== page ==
The breakthrough took place in the 1970’s and this cannot be dissociated from the increasing permissiveness within Dutch society in general. Characteristic of this change was a freer attitude towards a sensory, physical expression of art such as dance. During this time many taboos concerning the human body were broken, and we also encounter this in dance as a performing art. The Dutch National Ballet, Nederlands Dans Theater, also Scapino Ballet and the first modern dance groups, formed a breeding ground for contemporary choreography, bringing together all parties. In the late 1950’s and early 1960’s, Rudi van Dantzig, Jaap Flier, Job Sanders and Hans van Manen were given the opportunity to manifest themselves with their own choreographies. From the 1970’s Holland became an international, choreographer-exporting country. Typical of post-war choreography are a number of aspects, best rendered in keywords such as dramatic depth, conceptual clarity, soberness and character. Apart from these aspects, there was also a sense of humour and relativisation. At an early stage, the ability to touch a world of underlying emotions by a single gesture and look became typical of the work of Hans van Manen. There was constant experimentation. In the 1960’s and 1970’s, the young Nederlands Dans Theater acquired an exemplary function for companies elsewhere and formed a bridge to new developments in dance in America. The Dutch National Ballet also showed character in its repertoire, on neo-classical lines, without denying the dramatic European cultural heritage. This Dutch repertoire consisted of work by Rudi van Dantzig, Hans van Manen and Toer van Schayk. Rudi van Dantzig, in particular, made his mark on the company as its artistic Director from 1969 to 1991: his work has explicit Romantic traits: yearning for innocence, social commitment, and awareness of transitoriness. The history of Nederlands Dans Theater is more recent. NDT combines classical techniques and modern dance; after 1975 it was under the artistic guidance of Jirí Kylián, who opened up the company to make it a platform for young foreign talent. Besides these companies, Scapino Ballet occupied a special position. The dancer Hans Snoek began the company as a ballet group for children; that was a unique formula at the time. The International Folkloristic Dance Theater, fulfilling an exemplary function for amateur folk dance, is the fourth large company that deserves mention.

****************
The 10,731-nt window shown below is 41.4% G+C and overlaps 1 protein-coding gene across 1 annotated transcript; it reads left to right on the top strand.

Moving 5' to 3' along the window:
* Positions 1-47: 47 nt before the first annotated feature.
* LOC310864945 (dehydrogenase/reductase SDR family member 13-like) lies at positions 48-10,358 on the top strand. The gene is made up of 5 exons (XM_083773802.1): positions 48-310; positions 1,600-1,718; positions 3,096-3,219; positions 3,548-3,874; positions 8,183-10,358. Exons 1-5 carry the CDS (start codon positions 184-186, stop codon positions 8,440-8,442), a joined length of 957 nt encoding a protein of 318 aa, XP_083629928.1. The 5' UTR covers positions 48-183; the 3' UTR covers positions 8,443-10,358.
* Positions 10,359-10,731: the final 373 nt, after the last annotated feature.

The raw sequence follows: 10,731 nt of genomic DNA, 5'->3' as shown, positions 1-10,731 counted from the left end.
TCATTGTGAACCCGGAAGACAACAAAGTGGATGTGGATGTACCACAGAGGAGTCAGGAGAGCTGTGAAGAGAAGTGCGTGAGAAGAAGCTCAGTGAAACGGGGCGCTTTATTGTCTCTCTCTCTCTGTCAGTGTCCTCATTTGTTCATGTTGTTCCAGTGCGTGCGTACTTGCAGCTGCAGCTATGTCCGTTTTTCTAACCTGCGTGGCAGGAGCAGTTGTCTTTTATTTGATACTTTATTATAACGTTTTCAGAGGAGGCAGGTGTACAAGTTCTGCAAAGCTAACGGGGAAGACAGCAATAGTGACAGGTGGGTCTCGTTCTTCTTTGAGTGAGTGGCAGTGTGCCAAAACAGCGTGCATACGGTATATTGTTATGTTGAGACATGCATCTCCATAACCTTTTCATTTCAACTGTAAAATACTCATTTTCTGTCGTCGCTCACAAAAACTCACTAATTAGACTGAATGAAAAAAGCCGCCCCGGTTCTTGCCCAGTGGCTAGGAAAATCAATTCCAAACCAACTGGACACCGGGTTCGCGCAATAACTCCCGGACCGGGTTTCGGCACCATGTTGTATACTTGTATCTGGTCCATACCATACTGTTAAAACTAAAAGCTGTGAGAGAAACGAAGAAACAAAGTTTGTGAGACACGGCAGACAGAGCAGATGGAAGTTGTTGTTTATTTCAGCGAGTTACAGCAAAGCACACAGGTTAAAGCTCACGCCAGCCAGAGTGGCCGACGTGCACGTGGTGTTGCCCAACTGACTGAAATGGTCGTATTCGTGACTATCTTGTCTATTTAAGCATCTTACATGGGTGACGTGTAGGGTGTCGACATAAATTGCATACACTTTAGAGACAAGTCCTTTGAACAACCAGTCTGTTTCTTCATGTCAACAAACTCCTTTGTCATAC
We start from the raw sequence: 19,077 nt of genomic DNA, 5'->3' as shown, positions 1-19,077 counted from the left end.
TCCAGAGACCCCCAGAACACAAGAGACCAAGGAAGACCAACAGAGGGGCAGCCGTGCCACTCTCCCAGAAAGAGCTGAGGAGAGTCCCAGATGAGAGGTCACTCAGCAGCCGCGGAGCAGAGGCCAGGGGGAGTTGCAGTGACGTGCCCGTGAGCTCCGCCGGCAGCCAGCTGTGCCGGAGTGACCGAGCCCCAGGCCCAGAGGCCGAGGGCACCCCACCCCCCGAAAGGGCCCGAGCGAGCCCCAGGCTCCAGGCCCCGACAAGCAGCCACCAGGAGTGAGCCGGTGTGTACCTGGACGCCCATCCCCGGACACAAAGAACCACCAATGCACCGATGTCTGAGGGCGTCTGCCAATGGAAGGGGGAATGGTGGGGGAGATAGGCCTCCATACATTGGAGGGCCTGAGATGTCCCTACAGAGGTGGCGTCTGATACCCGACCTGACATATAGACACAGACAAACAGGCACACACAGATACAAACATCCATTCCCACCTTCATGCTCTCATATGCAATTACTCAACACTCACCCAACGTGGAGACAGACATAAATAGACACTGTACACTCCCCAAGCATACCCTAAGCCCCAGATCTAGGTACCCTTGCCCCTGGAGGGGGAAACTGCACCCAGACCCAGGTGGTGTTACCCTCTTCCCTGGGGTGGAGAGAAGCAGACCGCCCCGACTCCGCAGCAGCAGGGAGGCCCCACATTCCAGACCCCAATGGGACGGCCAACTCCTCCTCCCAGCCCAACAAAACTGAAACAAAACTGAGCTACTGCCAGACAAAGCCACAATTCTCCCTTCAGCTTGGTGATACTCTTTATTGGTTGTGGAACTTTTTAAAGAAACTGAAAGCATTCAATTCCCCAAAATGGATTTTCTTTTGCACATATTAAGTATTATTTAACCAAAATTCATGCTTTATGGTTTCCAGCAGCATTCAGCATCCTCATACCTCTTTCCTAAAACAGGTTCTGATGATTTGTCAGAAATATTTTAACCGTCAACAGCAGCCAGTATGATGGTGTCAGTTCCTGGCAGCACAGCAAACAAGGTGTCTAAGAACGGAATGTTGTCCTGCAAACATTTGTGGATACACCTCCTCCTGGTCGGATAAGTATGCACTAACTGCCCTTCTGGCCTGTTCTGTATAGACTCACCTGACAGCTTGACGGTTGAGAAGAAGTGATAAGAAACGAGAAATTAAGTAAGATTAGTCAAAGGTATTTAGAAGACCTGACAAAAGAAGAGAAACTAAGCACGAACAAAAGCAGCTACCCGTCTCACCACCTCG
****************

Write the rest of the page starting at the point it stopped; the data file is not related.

When speaking of the particular development and merits of Dance in the Netherlands, we must also express our acknowledgement to those who actually gave hands and feet to this development. Carel Birnie succeeded in having a theater built, the first in the world entirely geared to the needs of professional dancers. Just like his Amsterdam colleague, Anton Gerritsen, he was convinced of the need and importance of dance facilities. Thanks to the efforts of both gentlemen, the facilities and professionalism of the stages for dance have had an enormous boost.
From the mid-1950’s, Hans van Manen played a prominent role in the artistic development of the two large companies. When he decided to take up a position with the Dutch National Ballet, after ten years of work as in-house choreographer and co-director of Nederlands Dans Theater, he formed a clear link between the two companies, whose missions are so different, but also between the larger and smaller companies. In the 1970’s and 1980’s he became a true ambassador for Dance in the Netherlands: his creations and his role in international relations within the art of dance have long proved their export value. Over the past 25 years, the laureate has continued to surprise his audience. His methods changed, but his central axiom remained unchanged: ‘Dance does not need to refer to a story, the movement itself carries and communicates meaning.’ It is clear that his creativity, based on this formula, enabled him to appeal to a large public. This was made clear in 1992, for example, when he was offered a liber and video amicorum for his 62nd birthday. An entire Holland Festival dance programme was devoted to him on that occasion. He is now one of the most sought-after choreographers, with choreographies performed everywhere. He is cosmopolitan in his interests and in his significance. Another major argument to crown him as representative of Dance in the Netherlands is his importance for the next generation of professionals. He has discovered individual talent and brought this to prominence. This holds not only for classical ballet dancers, but also for those who would prefer not to follow his dramatic rules. His guidelines for dramatic interaction of space, rhythm and the use of human movement are applicable to all styles of dance. Thanks to his craftsmanship, his artistic insight, his respect for the qualities of others and his courage to take risks, he has become the master, who teaches both his public and his colleagues how to look at dance. With an oeuvre of over 110 ballets he has changed the world of dance for good. By the clarity of movement and structure, the soberness and density of his choreographies and the always-present tension he has created a style which is directly recognizable.
Dear Mr Van Manen, your share in the growth of this form of art has been of emancipatory importance, and more than that. You have passed on your insights and your taste to a new generation. Your signature lives on in the oeuvre of many other dance professionals all over the world. You created a new public for dance; you have innovated dance and given it its own autonomous value within the tradition of the performing arts. For this reason we honour you as the flagship of the Dutch dance fleet. In your person we honour the dance, a flourishing art thanks to the large and small companies. Thanks also to the teachers, the first-class choreographers who have contributed to this tradition and to all other professionals concerned with dance. And last but not least, of course, to the professional, skilled artists who dance for us: the dancers themselves.